Understanding the Risk for Fentanyl Overdose

Understanding the Risk for Fentanyl Overdose

Understanding the Risk for Fentanyl Overdose

The Midwest Medical Examiner’s office cited the death of rock musician Prince in 2016 as an “accidental overdose of self-administered fentanyl.” While tragic, his passing represents only one of the 28,000 equally lamentable deaths from the synthetic opiate that occurred in the United States in 2017.

The Centers for Disease Control and Protection notes that doctors prescribe it for severe pain after surgery or terminal diseases. However, the production of illicitly manufactured fentanyl that users may buy illegally can contain heroin or cocaine that increases the risk for fentanyl overdose. There is also the concern that fentanyl has been found in opioid tablets, cocaine or heroin where the user isn't aware of the fentanyl.

Considering the Risk of Fentanyl Overdoses

The potency of fentanyl at about 100 times stronger than morphine and 50 times more than heroine gives it a “high abuse potential.” Fentanyl use affects everyone differently, but some people have a greater risk of overdose than others. Addiction to opiates can make someone take a bigger dose and more frequently than prescribed in order to experience a euphoric high. In combinations of ingredients that include both heroin or cocaine, illegal fentanyl increases the likelihood of overdose from snorting, injecting or smoking it.

A desire to achieve a euphoric effect may lead recreational users to abuse fentanyl and risk overdose more easily than patients who have a prescription for it to control pain. Anyone who chooses to use fentanyl from illegal laboratories has no way to know the dosage or quality of fentanyl in the product. The uncertainty and lack of knowledge increase the likelihood of an overdose by people who have no way to know what to expect from a dose. By mixing fentanyl with other drugs, users can greatly increase the chance of an overdose occurring.

Opiates that include oxycodone, heroin and hydrocodone or stimulants such as methamphetamine and cocaine significantly enhance the power of fentanyl and the accompanying overdose risk. Benzodiazepines and other pharmaceutical drugs, as well as alcohol, can alter the composition of a dose and increase the risk of a potentially hazardous outcome.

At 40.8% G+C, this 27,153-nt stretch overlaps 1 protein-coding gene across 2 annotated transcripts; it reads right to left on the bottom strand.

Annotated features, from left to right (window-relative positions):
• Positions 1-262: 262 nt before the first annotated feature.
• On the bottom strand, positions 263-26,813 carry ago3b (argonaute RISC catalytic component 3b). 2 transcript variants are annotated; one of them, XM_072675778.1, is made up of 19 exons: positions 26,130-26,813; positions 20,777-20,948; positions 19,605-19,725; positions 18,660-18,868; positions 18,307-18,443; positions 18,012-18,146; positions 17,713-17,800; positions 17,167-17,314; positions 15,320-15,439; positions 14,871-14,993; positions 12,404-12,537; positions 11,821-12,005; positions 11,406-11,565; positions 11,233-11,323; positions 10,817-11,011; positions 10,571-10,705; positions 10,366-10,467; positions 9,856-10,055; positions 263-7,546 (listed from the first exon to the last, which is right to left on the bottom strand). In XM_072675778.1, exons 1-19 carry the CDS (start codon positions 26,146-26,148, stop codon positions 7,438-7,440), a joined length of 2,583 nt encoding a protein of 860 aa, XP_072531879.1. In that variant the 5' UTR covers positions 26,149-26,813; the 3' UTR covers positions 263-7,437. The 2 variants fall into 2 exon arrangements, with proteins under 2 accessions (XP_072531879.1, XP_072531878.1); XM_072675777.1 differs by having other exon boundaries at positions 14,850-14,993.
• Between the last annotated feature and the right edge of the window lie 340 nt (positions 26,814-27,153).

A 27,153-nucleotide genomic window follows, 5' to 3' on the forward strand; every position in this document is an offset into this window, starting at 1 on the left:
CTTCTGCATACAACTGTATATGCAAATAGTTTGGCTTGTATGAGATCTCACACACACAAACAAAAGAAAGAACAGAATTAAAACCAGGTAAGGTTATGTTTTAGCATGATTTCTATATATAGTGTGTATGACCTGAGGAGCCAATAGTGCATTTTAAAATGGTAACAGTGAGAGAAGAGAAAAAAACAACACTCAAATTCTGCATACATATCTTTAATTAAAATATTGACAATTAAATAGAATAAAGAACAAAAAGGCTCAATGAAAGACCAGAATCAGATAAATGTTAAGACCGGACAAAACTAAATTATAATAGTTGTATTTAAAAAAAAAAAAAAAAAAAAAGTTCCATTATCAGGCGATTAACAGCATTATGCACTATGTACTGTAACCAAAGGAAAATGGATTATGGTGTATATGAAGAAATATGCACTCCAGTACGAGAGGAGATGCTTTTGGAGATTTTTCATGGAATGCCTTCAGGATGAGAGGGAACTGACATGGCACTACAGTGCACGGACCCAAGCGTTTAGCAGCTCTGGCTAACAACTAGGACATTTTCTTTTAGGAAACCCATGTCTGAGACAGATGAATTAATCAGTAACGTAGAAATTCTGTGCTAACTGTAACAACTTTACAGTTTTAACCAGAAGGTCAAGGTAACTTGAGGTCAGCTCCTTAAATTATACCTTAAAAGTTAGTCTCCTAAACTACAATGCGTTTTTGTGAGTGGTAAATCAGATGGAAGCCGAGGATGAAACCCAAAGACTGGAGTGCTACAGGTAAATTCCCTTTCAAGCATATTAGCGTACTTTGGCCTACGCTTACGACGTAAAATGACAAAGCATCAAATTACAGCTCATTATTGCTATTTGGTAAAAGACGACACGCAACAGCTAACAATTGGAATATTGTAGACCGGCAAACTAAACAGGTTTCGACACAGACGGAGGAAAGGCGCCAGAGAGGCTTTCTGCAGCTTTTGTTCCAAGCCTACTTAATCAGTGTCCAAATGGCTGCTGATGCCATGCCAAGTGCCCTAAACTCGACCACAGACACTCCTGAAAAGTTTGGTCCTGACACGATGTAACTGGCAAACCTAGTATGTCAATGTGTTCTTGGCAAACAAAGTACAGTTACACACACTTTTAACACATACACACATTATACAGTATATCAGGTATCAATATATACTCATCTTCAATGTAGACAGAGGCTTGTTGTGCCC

Anyone who uses fentanyl enough to develop a tolerance for it runs a risk of taking larger and larger doses to get the desired effect, a potential path to overdosing. Similarly, a lack of tolerance can result when users take a break but later relapse. The lack of use can produce an inability to handle a dose that had not created a problem previously. As an escape from social, financial or health concerns, some people may increase an overdose risk by becoming compulsive users.

Reviewing the Facts about Use

The increase in the rate of opioid-related deaths poses considerable concerns to the medical community. In 2010, involvement with fentanyl accounted for 14.3 percent of opioid-related deaths, an alarming statistic that poses a great risk for anyone who uses illicit drugs. However, the situation became much more serious with the increase of opioid-related deaths to 59 percent in 2017.

The drug works faster and in smaller doses than either morphine or heroin, increasing the risk for fentanyl overdose. It best serves patients who need pain relief under medical supervision with a patch, in a lozenge or as an injection. Abuse of fentanyl presents a severe danger to anyone who has no tolerance for opioids. While anyone who uses it takes significant risks, the danger increases for those who cannot tolerate it. Symptoms that indicate abuse include these unpleasant reactions amid the feelings of euphoria:

  • headaches and dizziness
  • slow breathing
  • seizures
  • nausea
  • constipation
  • vomiting

Some illegal labs produce the drug as illicit powders that users can smoke, inject or snort to absorb. Legitimate manufacturers provide transdermal patches, tablets and intravenous liquids for injections in a medical environment.

Finding Help

Springboard Recovery can provide the guidance that you need when you face a tough struggle with addiction or fentanyl use. Our compassionate approach accepts you as a unique individual who will benefit from our personal approach to addiction recovery. You deserve our understanding and ability to help you conquer your addiction once and for all.

Our supervised treatment can prevent the risk of overdosing as you achieve sobriety with safe detox and holistic healing. Call Springboard Recovery today to find a path out of the dangers that threaten your well-being.